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How to Decide Which Tax Filing Status to Use

Audio version available here:

Length: approx. 1 min. 45 sec.


As we get closer to the April 15th, 2024 deadline to pay and file your 1040 tax return, we are here to clarify some tax filing basics. Do you know the difference between a single filer and a head of household? This distinction has a significant impact on your tax obligation. Today we’ll explain all about tax filing statuses.


There are five different statuses a taxpayer can select on their 1040 tax return. Single, married filing jointly, married filing separately, head of household, and qualifying surviving spouse. It is important to know which one you qualify for because it can drastically affect your standard deduction, which nearly 87% of taxpayers use to offset their taxable income.


Single filers are not married or are divorced or legally separated and have no dependents. Their standard deduction is $13,850. If you are married but do not wish to file your taxes in conjunction with your spouse, then your status will be married filing separately. In this instance, the standard deduction is the same as single filers at $13,850.


If you do wish to file jointly with your spouse, your shared standard deduction is $27,700. If your spouse passed away during the year, then you may continue to use the married filing jointly deduction. If it has been within two years of your spouse passing away and you have a dependent child, then you may also claim a standard deduction of $27,700.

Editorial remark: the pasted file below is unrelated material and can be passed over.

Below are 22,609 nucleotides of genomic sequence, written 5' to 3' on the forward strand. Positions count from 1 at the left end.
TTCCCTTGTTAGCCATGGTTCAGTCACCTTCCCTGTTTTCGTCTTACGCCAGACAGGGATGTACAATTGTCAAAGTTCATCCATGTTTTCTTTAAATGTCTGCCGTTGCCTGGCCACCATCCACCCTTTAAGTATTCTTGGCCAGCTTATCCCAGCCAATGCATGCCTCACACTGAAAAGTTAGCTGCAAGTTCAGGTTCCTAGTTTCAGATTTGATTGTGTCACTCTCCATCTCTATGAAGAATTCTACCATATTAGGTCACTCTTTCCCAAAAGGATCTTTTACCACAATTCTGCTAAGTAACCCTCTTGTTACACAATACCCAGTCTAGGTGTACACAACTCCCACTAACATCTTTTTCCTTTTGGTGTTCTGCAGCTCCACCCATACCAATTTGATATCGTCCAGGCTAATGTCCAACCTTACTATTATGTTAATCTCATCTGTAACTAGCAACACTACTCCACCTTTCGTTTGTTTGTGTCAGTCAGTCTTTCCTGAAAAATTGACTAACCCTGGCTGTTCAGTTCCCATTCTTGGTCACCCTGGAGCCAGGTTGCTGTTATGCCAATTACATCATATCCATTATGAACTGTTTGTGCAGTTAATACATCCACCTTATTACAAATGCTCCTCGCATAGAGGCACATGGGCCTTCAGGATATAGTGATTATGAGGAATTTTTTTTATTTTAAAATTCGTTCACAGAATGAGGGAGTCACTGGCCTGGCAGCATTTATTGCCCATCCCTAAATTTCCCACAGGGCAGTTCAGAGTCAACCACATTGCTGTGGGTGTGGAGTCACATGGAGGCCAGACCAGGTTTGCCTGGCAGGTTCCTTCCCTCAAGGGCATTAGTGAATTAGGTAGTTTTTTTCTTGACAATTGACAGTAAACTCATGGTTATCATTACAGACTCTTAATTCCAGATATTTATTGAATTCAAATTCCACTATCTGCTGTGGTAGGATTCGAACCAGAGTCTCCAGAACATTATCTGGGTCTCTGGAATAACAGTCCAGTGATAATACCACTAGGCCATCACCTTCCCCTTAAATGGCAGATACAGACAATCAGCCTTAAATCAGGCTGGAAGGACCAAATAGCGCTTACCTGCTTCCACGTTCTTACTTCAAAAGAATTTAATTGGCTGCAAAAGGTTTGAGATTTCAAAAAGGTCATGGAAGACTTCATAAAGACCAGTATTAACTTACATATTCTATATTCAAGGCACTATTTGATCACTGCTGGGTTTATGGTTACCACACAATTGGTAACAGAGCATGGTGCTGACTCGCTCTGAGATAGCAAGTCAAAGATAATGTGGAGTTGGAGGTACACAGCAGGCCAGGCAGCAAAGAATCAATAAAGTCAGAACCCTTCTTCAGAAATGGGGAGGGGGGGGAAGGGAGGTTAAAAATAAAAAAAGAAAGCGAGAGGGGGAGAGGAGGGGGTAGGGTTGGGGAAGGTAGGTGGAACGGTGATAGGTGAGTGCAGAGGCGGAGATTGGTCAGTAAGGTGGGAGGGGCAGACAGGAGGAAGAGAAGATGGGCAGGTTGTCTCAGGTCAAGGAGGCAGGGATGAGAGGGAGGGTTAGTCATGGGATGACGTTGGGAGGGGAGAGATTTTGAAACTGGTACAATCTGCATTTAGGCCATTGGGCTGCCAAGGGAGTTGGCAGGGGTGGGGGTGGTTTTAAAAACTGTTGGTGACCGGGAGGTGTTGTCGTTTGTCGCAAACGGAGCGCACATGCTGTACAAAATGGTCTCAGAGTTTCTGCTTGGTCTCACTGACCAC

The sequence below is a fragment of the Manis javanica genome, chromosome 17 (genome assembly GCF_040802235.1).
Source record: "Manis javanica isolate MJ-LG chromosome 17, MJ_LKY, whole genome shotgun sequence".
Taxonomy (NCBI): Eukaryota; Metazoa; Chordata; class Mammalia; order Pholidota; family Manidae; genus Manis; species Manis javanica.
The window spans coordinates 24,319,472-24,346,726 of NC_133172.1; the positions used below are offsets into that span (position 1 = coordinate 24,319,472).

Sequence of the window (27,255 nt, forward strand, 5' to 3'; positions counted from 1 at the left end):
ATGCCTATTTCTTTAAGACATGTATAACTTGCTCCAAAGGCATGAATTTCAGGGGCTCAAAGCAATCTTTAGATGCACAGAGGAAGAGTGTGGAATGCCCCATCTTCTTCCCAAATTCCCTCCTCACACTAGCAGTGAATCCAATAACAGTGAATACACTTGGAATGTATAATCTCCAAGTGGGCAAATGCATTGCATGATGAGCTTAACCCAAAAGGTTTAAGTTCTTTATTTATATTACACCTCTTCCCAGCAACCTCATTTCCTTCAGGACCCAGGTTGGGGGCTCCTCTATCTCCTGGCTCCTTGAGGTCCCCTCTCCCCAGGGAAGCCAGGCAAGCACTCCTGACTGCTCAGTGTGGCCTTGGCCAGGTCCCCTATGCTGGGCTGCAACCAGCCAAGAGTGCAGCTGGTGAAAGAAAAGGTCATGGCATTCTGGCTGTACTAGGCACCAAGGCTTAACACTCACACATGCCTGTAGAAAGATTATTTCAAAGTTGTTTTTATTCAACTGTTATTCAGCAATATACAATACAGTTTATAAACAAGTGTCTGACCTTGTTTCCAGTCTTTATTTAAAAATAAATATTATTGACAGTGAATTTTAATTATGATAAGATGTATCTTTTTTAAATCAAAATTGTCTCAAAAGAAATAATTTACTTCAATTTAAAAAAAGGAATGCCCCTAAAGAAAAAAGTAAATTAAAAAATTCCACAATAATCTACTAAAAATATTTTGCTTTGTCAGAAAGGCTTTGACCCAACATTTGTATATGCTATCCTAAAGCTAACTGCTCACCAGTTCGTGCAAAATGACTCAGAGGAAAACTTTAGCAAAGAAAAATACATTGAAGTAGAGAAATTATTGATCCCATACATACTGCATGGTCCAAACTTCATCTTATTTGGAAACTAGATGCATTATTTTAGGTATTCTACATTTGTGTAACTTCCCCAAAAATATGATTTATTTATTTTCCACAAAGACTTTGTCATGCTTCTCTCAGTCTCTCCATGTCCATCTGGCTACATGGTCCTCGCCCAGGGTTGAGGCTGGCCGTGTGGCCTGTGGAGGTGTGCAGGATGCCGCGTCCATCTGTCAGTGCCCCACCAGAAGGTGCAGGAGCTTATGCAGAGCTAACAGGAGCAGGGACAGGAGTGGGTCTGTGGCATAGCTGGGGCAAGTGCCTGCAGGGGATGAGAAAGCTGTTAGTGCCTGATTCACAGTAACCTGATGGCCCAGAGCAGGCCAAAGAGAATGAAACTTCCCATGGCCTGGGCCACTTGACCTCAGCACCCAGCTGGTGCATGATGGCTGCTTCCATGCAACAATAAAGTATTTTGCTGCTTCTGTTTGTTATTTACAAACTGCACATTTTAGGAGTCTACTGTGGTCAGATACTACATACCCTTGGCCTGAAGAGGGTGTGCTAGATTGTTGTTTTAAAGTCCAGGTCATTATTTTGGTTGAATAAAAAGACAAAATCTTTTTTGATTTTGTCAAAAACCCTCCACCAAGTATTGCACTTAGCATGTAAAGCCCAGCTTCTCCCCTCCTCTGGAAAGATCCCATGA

Heads of households have similar qualifications as single filers, but you must also pay “more than half of your living expenses for yourself and a qualifying dependent.” The resulting standard deduction is $20,800.


If you are still a bit confused, you can use the IRS “What’s my filing status?” tool to help you understand which status you should use for 2023. For further assistance in preparing and filing your 2023 tax return, the XQ CPA team is here to help. Feel free to reach out to us by phone or online. We would love to assist you.


Phone: 832-295-3353


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Sources:


Close up of $100 bills with stamp saying "taxes due 4/15"

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